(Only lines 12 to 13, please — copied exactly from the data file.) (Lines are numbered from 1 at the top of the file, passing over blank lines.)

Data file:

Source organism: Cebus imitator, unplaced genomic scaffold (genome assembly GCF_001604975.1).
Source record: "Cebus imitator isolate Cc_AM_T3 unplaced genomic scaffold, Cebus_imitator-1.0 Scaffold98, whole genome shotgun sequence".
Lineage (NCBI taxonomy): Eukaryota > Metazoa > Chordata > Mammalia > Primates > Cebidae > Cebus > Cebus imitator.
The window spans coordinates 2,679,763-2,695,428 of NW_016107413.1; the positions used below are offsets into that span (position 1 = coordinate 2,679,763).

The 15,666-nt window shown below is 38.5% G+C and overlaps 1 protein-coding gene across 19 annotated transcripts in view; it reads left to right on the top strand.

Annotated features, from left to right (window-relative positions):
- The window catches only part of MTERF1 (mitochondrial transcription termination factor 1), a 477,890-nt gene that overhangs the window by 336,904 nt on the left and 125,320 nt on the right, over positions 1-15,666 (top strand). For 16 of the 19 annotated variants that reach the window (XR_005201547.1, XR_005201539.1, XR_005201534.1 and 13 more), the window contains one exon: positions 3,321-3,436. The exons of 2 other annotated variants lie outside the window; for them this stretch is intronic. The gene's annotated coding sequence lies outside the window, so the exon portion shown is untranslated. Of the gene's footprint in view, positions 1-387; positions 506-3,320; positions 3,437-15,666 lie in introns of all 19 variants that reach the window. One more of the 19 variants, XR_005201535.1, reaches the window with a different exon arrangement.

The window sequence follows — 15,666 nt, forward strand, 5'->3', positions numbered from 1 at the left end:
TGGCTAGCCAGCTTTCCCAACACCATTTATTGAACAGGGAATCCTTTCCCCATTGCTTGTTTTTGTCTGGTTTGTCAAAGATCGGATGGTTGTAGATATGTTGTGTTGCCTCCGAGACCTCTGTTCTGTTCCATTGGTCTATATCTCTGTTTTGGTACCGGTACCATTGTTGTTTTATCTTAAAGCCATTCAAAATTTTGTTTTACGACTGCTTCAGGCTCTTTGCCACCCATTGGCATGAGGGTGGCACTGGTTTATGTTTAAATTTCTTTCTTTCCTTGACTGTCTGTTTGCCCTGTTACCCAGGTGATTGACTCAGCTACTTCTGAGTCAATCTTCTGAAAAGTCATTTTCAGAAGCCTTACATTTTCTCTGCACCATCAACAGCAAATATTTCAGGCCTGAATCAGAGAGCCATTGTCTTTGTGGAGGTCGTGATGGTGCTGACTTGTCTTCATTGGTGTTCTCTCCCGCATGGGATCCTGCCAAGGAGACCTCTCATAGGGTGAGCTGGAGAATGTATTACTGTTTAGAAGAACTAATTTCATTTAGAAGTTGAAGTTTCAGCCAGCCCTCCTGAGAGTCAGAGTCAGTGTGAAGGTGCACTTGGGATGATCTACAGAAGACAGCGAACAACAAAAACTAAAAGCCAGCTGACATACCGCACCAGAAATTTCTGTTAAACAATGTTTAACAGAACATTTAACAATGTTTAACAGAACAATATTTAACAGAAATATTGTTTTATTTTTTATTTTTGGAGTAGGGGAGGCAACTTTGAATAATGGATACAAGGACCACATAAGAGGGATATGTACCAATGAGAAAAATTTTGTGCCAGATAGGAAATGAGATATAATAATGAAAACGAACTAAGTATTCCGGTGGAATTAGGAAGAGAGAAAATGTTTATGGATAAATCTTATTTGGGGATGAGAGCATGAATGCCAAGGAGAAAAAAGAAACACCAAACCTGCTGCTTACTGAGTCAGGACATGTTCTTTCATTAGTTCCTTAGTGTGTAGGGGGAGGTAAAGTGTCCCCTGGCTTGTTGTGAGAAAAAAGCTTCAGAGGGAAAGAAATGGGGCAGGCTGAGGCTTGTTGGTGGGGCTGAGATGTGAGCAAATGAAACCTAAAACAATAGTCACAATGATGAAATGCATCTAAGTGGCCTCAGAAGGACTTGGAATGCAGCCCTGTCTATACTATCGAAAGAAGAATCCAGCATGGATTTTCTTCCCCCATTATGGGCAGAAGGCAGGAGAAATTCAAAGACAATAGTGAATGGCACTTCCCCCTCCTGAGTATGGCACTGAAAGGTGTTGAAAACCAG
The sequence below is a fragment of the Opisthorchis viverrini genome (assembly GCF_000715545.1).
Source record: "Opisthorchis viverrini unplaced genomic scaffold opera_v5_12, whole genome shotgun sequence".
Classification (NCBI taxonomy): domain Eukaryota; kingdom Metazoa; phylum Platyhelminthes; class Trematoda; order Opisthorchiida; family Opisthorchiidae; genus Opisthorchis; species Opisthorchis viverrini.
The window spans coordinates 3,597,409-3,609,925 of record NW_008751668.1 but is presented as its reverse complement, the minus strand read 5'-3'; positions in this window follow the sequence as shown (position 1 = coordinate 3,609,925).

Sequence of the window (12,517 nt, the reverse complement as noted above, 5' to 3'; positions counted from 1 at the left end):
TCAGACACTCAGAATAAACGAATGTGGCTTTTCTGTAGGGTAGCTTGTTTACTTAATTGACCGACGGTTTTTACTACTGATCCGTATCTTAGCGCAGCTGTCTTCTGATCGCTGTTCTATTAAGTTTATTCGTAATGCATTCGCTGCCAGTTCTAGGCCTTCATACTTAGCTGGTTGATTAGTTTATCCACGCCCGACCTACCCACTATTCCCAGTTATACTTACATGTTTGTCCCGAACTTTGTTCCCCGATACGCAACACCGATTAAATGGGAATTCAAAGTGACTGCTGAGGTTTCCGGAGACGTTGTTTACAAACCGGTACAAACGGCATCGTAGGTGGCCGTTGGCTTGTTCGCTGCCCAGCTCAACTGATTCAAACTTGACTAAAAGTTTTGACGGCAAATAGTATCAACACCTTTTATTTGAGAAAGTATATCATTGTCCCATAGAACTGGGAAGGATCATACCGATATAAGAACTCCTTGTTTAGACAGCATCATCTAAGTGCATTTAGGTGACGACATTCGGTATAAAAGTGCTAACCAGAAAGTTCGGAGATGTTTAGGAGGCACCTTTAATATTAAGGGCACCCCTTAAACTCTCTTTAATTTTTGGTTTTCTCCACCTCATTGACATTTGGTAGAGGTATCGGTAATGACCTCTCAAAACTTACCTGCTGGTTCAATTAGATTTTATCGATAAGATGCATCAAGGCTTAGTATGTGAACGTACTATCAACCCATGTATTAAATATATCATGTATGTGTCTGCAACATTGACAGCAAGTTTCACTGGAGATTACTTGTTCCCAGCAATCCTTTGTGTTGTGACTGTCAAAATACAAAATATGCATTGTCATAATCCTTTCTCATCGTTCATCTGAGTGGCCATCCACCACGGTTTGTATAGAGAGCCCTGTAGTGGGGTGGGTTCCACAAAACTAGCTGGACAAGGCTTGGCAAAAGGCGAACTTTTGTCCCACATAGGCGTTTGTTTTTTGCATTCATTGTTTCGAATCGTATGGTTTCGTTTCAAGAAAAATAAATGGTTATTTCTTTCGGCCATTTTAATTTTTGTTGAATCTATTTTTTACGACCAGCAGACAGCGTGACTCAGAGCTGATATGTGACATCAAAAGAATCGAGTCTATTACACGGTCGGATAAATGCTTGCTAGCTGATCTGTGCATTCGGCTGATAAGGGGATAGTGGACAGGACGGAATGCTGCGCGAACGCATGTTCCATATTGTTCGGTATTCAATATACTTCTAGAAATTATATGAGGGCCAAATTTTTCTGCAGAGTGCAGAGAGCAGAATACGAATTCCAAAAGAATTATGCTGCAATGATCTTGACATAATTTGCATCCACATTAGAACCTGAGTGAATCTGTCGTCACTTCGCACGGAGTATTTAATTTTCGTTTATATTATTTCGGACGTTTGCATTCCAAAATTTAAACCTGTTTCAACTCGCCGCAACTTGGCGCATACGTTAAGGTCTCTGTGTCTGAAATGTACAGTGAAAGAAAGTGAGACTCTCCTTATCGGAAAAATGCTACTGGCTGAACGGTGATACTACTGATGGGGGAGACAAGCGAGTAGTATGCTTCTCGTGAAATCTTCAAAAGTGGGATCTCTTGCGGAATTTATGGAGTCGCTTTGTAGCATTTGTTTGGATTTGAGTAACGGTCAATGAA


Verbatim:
Classification (NCBI taxonomy): domain Eukaryota; kingdom Metazoa; phylum Platyhelminthes; class Trematoda; order Opisthorchiida; family Opisthorchiidae; genus Opisthorchis; species Opisthorchis viverrini.
The window spans coordinates 3,597,409-3,609,925 of record NW_008751668.1 but is presented as its reverse complement, the minus strand read 5'-3'; positions in this window follow the sequence as shown (position 1 = coordinate 3,609,925).